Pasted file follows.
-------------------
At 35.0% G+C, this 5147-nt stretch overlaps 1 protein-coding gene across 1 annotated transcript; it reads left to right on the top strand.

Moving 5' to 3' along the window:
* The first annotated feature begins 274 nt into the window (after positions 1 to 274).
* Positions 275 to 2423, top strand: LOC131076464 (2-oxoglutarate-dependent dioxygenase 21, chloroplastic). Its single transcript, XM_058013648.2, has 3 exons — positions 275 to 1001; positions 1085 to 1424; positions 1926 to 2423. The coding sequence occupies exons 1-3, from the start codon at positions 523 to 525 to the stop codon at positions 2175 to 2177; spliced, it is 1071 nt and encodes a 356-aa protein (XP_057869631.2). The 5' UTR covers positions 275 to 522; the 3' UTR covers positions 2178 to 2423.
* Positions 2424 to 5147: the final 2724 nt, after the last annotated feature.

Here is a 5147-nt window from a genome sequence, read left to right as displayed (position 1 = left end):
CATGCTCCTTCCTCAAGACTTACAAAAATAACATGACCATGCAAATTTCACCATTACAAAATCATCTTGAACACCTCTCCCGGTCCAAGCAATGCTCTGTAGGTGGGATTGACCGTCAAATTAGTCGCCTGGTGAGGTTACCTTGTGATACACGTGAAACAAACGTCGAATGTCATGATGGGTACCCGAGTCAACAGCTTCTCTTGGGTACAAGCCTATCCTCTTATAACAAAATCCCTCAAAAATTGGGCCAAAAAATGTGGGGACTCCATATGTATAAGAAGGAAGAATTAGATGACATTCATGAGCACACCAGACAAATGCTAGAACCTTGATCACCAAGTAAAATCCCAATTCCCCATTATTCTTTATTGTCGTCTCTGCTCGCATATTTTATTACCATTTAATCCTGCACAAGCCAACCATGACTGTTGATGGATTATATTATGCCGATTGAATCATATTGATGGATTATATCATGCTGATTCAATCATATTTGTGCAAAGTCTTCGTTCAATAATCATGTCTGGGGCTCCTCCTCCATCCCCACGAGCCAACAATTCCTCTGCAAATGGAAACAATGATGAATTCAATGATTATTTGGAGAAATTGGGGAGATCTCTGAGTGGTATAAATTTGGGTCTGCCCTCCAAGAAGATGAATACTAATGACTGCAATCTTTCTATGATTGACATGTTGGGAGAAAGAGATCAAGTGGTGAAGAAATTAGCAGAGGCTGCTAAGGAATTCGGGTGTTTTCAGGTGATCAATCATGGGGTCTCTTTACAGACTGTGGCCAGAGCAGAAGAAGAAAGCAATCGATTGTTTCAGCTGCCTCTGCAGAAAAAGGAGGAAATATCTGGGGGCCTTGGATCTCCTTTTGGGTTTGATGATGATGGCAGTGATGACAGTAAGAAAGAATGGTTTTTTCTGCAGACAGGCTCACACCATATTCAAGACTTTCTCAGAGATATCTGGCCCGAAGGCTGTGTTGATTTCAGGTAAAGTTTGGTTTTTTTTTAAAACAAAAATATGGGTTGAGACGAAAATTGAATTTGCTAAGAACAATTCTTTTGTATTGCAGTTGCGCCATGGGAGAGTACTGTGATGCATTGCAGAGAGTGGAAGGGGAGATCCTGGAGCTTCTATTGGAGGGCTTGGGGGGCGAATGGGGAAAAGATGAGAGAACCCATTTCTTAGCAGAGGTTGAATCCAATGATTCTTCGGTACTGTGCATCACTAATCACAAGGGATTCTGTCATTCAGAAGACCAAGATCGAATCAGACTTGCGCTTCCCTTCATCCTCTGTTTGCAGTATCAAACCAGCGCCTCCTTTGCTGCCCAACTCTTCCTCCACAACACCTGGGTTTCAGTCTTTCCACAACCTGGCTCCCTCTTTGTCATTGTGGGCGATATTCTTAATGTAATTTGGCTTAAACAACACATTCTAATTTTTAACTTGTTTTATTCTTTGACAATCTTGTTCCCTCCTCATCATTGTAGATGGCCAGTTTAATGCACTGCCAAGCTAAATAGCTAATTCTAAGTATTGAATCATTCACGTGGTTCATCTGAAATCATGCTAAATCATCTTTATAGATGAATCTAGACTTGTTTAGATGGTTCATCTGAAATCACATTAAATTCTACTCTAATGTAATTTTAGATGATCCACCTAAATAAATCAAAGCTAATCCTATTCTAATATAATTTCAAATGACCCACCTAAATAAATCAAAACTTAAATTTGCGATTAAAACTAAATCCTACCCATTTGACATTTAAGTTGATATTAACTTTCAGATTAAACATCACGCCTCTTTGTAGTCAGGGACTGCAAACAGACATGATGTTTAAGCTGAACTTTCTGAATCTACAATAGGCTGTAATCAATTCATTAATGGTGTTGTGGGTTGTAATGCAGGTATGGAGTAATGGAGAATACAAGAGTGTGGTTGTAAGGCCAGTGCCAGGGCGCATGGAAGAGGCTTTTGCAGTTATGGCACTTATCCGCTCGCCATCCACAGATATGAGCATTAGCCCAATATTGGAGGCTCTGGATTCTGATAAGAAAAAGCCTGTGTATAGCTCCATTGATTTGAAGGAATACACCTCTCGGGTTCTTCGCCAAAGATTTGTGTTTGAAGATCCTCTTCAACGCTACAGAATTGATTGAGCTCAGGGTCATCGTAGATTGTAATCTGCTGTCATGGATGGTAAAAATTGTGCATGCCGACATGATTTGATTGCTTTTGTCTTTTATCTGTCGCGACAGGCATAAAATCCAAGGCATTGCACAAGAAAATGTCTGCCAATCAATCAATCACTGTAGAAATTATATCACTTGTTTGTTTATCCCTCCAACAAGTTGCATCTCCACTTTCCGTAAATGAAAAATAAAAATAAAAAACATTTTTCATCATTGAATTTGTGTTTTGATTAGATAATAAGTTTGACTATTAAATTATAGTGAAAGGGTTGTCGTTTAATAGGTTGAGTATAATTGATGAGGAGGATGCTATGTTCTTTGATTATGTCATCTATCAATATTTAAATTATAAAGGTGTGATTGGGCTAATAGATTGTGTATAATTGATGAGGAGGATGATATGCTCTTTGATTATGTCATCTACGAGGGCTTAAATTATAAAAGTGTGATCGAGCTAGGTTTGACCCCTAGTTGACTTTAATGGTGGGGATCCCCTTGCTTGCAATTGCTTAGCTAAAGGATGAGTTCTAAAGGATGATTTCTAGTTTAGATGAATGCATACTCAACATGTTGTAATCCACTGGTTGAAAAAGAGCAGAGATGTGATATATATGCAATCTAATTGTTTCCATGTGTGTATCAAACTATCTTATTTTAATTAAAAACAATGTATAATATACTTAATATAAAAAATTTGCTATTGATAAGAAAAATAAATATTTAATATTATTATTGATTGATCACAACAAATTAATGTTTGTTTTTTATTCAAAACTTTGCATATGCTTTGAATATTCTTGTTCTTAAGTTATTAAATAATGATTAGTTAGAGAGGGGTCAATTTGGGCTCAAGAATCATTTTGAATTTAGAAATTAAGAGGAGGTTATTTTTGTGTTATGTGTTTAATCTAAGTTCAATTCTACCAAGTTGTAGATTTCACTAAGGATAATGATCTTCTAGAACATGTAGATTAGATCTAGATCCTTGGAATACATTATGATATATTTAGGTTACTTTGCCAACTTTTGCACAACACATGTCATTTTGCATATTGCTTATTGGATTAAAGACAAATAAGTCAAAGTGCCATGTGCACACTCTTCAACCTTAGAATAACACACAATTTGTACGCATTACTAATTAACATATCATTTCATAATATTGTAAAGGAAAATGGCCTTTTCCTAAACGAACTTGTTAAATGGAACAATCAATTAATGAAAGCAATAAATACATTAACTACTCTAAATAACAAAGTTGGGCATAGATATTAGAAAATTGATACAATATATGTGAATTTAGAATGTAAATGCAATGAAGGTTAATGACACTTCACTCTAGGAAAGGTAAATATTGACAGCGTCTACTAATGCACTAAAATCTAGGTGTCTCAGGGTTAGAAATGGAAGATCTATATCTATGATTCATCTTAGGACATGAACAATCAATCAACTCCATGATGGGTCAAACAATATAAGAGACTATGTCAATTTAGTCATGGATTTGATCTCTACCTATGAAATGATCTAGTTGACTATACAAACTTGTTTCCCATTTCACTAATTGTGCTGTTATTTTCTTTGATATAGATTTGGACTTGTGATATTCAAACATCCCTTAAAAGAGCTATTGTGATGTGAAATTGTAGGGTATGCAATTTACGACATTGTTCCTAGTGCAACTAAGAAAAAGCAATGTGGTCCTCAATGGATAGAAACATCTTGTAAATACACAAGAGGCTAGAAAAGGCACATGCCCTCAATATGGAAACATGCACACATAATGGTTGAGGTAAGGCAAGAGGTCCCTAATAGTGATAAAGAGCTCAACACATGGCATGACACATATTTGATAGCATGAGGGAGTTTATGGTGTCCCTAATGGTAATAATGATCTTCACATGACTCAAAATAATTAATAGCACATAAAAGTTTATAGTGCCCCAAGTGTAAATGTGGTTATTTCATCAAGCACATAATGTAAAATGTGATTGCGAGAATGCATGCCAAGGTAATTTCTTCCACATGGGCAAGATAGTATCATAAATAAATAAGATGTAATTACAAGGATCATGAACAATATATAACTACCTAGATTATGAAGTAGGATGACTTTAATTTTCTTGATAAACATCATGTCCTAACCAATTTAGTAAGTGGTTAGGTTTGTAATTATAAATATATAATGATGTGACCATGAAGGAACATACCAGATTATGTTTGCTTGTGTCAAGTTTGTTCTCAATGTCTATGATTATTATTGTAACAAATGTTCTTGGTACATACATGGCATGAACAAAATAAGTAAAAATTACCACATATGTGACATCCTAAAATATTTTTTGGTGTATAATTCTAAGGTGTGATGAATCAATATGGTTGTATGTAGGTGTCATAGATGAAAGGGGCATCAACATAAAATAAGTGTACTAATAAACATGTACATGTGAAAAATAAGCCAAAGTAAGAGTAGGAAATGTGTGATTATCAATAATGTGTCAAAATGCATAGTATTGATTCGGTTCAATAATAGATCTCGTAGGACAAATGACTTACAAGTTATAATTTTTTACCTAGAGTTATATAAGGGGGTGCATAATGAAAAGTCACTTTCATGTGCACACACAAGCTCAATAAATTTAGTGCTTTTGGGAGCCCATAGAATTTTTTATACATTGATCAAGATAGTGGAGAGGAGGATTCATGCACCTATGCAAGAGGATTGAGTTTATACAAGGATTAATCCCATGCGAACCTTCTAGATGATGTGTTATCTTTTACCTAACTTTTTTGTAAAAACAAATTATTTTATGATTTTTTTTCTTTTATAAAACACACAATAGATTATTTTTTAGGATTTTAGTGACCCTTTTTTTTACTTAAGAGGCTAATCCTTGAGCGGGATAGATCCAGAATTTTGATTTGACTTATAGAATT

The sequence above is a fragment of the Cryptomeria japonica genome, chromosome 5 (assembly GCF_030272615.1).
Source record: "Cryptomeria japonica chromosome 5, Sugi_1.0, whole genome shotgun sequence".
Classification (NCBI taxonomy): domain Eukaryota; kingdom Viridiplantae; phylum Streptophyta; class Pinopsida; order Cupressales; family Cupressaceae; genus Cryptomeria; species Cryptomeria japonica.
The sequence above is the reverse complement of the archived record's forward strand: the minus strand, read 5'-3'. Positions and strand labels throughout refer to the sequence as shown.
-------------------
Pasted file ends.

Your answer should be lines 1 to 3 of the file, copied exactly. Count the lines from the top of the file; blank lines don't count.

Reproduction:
At 35.0% G+C, this 5147-nt stretch overlaps 1 protein-coding gene across 1 annotated transcript; it reads left to right on the top strand.

Moving 5' to 3' along the window:
* The first annotated feature begins 274 nt into the window (after positions 1 to 274).